SP: First of all, I have to say this was the first time I was working on a researched topic. Normally, I’m photographing my everyday life as part of my obsession and later, after several years, I will look back into my archives to see what was driving my attention. But this project was different: I wanted to make work about my father as a way of therapy, to understand our relationship and conflicts. When I started to analyze our relationship, I found that tennis was the connecting point between us. My father was a tennis player and coach, as was my grandfather. So searching in our family archive, I found a lot of amazing material: original pictures of tennis games, some game reports written by my father, and a tennis book. This one was a manual for left-handed tennis players, written by my grandfather and with pictures of my father inside. So I started to shoot my own imagery in response to these pictures.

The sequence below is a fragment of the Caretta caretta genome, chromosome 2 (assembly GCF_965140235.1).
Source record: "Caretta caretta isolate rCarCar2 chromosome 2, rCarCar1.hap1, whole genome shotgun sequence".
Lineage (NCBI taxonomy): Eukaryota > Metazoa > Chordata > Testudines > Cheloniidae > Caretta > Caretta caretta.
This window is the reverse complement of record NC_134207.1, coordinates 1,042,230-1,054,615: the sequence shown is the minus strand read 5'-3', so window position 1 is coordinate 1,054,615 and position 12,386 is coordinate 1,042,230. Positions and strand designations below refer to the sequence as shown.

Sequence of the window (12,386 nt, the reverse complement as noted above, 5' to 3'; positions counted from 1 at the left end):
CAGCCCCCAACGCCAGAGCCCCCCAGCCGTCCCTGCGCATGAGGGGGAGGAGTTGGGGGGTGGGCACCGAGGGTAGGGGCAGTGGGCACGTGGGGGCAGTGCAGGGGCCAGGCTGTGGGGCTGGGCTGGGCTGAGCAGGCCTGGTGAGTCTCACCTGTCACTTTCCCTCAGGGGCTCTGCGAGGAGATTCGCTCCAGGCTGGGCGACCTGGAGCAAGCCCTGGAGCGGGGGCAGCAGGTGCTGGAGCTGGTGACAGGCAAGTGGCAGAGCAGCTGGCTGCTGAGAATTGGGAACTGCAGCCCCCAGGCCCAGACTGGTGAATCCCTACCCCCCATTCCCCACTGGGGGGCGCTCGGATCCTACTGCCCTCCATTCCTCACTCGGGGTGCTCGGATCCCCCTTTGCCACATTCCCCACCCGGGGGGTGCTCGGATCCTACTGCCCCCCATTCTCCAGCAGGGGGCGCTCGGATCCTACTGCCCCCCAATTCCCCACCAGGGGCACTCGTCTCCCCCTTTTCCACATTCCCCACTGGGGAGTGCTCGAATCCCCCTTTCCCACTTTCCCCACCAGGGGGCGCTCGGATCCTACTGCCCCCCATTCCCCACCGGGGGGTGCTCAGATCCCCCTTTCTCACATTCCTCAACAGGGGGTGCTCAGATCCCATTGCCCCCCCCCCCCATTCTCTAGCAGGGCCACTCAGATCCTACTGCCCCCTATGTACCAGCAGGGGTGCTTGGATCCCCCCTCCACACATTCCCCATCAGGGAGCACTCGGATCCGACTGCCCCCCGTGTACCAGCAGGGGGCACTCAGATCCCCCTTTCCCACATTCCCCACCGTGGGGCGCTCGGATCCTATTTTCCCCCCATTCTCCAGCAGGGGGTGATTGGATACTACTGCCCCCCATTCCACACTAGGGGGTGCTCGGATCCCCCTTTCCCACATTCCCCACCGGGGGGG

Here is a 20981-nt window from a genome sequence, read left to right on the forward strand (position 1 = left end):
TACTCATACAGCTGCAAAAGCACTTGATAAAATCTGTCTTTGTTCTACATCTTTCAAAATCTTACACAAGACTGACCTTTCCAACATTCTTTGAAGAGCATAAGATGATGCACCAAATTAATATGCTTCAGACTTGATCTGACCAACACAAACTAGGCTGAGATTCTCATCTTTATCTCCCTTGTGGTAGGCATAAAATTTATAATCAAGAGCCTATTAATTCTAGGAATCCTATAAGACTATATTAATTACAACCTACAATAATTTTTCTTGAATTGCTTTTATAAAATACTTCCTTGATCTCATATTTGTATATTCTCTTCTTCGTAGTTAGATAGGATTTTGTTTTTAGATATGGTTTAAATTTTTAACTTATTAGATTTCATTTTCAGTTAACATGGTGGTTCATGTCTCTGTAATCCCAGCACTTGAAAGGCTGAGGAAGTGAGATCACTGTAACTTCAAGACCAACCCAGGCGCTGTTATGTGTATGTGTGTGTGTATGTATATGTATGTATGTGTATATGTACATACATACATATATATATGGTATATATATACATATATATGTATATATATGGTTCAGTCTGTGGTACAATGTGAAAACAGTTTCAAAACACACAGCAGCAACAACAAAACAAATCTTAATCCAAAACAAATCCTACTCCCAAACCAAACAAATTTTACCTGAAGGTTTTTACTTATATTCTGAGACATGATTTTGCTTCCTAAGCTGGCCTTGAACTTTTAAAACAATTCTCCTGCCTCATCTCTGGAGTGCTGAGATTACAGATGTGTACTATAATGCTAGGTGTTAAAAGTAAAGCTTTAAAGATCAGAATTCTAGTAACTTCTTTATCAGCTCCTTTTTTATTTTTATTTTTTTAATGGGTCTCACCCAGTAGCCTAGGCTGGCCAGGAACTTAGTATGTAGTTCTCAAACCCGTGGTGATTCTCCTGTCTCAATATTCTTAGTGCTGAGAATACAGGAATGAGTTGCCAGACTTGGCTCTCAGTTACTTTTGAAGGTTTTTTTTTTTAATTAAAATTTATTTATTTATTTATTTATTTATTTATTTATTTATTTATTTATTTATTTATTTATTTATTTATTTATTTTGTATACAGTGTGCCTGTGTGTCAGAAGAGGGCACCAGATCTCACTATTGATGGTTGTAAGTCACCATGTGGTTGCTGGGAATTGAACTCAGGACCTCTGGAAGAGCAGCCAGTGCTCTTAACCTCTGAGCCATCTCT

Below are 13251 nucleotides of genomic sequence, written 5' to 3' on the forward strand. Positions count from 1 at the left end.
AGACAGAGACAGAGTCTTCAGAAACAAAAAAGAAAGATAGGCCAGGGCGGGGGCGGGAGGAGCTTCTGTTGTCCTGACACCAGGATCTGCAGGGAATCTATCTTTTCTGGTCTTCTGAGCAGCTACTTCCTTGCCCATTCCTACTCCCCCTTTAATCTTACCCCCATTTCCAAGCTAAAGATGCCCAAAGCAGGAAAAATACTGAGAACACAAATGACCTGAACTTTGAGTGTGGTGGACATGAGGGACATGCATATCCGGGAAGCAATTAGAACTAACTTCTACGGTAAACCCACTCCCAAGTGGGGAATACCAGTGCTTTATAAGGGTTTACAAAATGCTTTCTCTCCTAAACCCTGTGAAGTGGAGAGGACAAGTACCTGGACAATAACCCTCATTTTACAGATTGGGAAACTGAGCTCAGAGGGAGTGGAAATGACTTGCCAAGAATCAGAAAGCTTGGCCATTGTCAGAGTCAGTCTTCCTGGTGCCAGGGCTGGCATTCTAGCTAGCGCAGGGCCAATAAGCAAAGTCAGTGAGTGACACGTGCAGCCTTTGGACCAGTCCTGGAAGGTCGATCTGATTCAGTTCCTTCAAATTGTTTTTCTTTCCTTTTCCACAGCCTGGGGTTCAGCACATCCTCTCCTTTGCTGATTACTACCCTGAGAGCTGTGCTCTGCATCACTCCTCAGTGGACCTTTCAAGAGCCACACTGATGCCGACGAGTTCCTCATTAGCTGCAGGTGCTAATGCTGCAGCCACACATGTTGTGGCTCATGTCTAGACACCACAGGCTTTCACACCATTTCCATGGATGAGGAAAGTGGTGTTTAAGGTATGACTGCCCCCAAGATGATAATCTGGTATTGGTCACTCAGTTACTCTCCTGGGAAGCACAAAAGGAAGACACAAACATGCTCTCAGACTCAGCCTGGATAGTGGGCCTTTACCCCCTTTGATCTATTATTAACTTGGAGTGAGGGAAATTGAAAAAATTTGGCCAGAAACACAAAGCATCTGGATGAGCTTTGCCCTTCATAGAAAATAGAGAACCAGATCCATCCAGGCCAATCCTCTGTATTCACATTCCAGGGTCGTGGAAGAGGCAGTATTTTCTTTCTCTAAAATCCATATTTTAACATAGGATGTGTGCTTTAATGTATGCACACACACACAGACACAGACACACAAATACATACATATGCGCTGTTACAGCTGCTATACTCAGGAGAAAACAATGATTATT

My initial idea was to produce a lot of still life images with rackets and other elements that recalled tennis. Then, referring to the images of my father, I began to ask my partner to take on the same positions. And then I remembered my Mum saying this thing about my father’s legs, which she still says—“I fell in love with your father because of his beautiful legs”—and I realized the logical circle around that topic was closed, history repeating itself.
Backhand on Island, Susak, 2019
Backhand on Stairs, Pula, 2019
Service In the Hallway, Berlin, 2019
JL: The first thing I noticed about the book is how it so explicitly objectifies the male body. We never see your partner’s face or torso, only his legs. Cut off from the rest of his body, the tennis stances he performs suggest a contrapposto pose and classical ideals of athleticism and beauty. But at the same time, the photographs are also tender and personal—clearly, these are not a stranger’s legs. What role does desire play in this work? How do you place this body of work within a history of photography that has so often objectified the female body?